Research by Topic

Land Use & Transportation

Who Pays for Parking?

Monopoly Park Place. Photo by Philip Taylor, cc.

How the oversupply of parking undermines housing affordability. Read more »

Unlocking Home

Three Keys to Affordable Communities

Unlocking Home Cover

Alan Durning takes a hard look at the pinch of expensive urban housing and sees what many others have missed. Hidden in city regulations is a set of simple but powerful barriers to housing for all. These rules criminalize history’s answers to affordable dwellings: the rooming house, the roommate, the in-law apartment, and the backyard cottage. In effect, cities have banned what used to be the bottom end of the private housing market. They’ve made urban quarters expensive and scarce. In Unlocking Home: Three Keys to Affordable Community, Durning details how to revive inexpensive housing in walkable neighborhoods—at no cost to the public—by striking a few lines from municipal law books. Read more »

SR-520 Traffic: Actual vs. WSDOT Forecasts

WSDOT Projections vs Reality

Washington State Department of Transportation projections continue to outstrip actual traffic trends year after year. There are many reasons for this trend: high gas prices, economic uncertainties, demographic shifts, and (perhaps) an increase in people’s preferences for car-lite lifestyles. Regardless of the reasons, though, it may be time for transportation planners to begin adjusting their expectations. View graphic »

2012 Gasoline Consumption Report

2012 gas report infographic

Gasoline prices are high and volatile. Northwesterners are beginning to change their driving habits to adapt. Sightline’s report, Shifting into Reverse, shows that per capita vehicle travel has dropped significantly. View graphic »

Per Capita Gasoline Use in Oregon and Washington

2012 per capita gas consumption

Gasoline prices are high and volatile. Northwesterners are beginning to change their driving habits to adapt. Sightline’s report, Shifting into Reverse, shows that per capita gasoline consumption is at it’s lowest level in about 50 years. View graphic »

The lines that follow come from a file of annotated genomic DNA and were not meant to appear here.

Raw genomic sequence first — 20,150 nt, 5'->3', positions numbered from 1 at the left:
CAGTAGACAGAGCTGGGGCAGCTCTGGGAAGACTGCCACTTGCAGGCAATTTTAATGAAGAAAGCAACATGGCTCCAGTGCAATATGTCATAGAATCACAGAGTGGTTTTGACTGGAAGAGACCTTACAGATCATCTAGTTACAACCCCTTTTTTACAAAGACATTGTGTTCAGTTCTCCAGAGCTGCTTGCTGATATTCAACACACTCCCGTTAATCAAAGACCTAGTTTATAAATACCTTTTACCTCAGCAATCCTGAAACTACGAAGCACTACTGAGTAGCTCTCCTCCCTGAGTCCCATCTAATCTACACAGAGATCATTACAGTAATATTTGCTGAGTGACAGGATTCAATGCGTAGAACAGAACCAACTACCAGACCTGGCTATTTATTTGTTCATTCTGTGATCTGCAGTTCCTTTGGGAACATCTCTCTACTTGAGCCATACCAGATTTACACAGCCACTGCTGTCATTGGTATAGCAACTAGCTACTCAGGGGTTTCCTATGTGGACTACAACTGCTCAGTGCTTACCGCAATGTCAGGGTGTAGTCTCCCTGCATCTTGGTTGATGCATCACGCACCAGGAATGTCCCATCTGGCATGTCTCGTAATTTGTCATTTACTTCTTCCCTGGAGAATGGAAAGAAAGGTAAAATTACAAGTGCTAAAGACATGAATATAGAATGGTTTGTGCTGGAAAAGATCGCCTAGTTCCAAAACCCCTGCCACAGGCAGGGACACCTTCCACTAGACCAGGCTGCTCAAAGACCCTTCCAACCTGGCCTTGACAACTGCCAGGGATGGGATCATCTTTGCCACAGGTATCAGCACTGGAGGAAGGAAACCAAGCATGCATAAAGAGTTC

Per Capita VMT in Oregon and Washington

2012 vmt report graph

Gasoline prices are high and volatile. Northwesterners are beginning to change their driving habits to adapt. Sightline’s report, Shifting into Reverse, shows that per capita vehicle travel has dropped significantly. View graphic »

Shifting into Reverse

Northwest gasoline consumption makes a modest decline

2012 per capita gas consumption

High prices are taking a bite out of northwesterners’ appetite for gasoline. Total gas consumption in 2011 in Oregon and Washington has fallen modestly since the 2002 peak—driven by declines in per capita driving and gains in vehicle efficiency. Measured per person, though, residents of the two states have reduced their use of motor fuel to its lowest levels since the early 1960s—back when three dimes would buy you a gallon of gas. And early trends suggest that per capita consumption in the two states may be headed for a drop of as much as 2 percent in 2012. Read more »

Exurban Growth in Portland 1990-2010

Portland exurban growth maps, side-by-side

Over the last two decades, Clark County has added thousands of new residents to its rural areas. The implementation of Washington’s Growth Management Act in the mid-1990s appeared to have little influence on growth. View graphic »

Regional Growth in the Portland Metro 2000-2010

Map of Exurban Portland Growth 2000-2010

Rural sprawl slowed on both sides of the Columbia after 2000. Yet Clark County’s rural areas still saw substantial population growth over the decade, while Oregon’s rural areas did not. View graphic »

Rural Sprawl in Metropolitan Portland

A comparison of growth management in Oregon and Washington

Map of Exurban Portland Growth 2000-2010

The greater metro Portland, Oregon, straddles two states, offering an intriguing natural experiment for gauging the effects of different growth management laws. The Oregon side operates under the nation’s oldest and most mature growth management system, while the Washington side is governed by a newer law. Over the last two decades, Clark County, Washington, accounted for the large majority of all rural and exurban housing and population growth in the greater Portland area. Read more »